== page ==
Go (1999 film)

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Go 1999 film.jpg
Theatrical release poster
Directed by Doug Liman
Produced by
Written by John August
Music by BT
Cinematography Doug Liman
Edited by Stephen Mirrione
Banner Entertainment
Distributed by Columbia Pictures
Release date
  • April 9, 1999 (1999-04-09)
Running time
102 minutes[1]
Country United States
Language English
Budget $20 million[2]
Box office $28.5 million[2]

Go is a 1999 American crime comedy film written by John August and directed by Doug Liman, with intertwining plots involving three sets of characters . The film stars William Fichtner, Katie Holmes, Jay Mohr, Sarah Polley, and Scott Wolf and features Taye Diggs, Breckin Meyer, Timothy Olyphant, Desmond Askew, J. E. Freeman, and Melissa McCarthy in her film debut.


Around Christmas in Los Angeles, Ronna Martin (Sarah Polley), working overtime at her supermarket job to avoid being evicted, is approached at work by Adam (Scott Wolf) and Zack (Jay Mohr), who ask if they can buy 20 hits of ecstasy. They were hoping to buy from her co-worker, Simon Baines (Desmond Askew), who is away in Las Vegas. Realizing she can profit from the deal, Ronna approaches Simon's dealer, Todd Gaines (Timothy Olyphant), for the drugs but, as she is unable to pay, leaves her friend and other co-worker, Claire Montgomery (Katie Holmes), with Todd as collateral while she makes her deal.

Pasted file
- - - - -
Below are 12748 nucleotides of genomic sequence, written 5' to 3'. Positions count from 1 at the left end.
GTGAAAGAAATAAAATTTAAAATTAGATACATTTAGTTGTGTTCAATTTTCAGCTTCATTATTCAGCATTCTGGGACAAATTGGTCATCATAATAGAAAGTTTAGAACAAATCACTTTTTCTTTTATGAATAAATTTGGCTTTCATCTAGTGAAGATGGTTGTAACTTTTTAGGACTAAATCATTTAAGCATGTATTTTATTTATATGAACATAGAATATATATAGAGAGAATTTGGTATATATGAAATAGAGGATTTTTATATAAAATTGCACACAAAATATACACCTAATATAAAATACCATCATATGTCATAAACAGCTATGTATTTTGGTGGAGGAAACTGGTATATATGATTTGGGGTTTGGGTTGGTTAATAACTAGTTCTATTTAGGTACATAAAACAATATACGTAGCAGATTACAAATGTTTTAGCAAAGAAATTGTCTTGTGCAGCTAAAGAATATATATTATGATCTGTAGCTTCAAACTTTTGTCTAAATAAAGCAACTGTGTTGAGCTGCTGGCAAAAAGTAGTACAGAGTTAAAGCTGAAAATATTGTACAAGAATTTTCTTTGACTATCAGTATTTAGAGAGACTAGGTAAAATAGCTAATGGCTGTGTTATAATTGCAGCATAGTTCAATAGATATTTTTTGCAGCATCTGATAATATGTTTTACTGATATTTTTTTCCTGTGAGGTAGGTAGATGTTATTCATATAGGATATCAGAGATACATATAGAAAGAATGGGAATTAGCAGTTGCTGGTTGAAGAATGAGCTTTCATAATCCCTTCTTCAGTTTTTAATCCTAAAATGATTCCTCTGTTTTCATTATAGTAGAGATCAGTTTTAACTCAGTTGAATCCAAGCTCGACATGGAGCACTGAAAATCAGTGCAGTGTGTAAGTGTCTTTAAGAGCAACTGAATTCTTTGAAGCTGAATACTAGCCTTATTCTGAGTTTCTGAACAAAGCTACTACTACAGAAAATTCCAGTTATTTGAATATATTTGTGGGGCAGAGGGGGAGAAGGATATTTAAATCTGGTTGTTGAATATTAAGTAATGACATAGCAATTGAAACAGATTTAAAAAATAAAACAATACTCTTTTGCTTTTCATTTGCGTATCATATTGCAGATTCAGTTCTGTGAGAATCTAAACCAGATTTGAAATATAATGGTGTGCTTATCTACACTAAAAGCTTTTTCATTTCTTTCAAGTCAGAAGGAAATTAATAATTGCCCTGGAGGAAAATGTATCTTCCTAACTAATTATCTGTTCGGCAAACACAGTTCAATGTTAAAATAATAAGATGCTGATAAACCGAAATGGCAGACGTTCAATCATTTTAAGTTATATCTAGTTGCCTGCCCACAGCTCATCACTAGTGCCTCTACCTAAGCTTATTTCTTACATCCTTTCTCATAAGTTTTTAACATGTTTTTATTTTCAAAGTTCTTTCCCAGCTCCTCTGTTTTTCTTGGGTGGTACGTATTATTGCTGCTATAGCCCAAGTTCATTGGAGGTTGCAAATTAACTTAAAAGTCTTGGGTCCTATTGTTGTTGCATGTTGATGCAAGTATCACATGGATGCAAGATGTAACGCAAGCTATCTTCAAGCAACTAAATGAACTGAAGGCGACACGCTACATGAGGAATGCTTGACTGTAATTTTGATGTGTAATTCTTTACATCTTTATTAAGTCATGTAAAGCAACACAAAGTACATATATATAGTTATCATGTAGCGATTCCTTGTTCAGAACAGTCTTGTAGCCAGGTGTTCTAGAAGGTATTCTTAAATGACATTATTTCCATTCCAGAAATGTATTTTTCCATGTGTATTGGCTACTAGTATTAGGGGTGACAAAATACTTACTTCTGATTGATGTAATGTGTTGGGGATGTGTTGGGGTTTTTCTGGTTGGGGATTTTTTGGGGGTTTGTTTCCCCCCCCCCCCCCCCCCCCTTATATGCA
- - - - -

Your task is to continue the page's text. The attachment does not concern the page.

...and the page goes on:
Before she can give Adam and Zack the drugs, Ronna grows suspicious of Burke (William Fichtner), a stranger with the two who presses her for the ecstasy. In a panic, she flushes the drugs down the toilet and leaves. Ronna then steals aspirin to replace the ecstasy she disposed of, helped by her friend and another co-worker, Manny (Nathan Bexton), who swallowed two of the pills without knowing their strength. Ronna gives 20 of the fake pills to Todd, and she, Claire, and Manny make their way to a rave, where she sells other over-the-counter pills she stole as ecstasy and ends up with even more money than she owes. Todd soon discovers that the pills are fake and pursues Ronna, discovering her at the rave. Ronna flees with Manny, but he is overcome by the drugs. Ronna leaves him in an alley and promises to return with her car, but Todd confronts her with a gun in the parking lot. Before he can shoot Ronna, she is hit by a car that speeds away.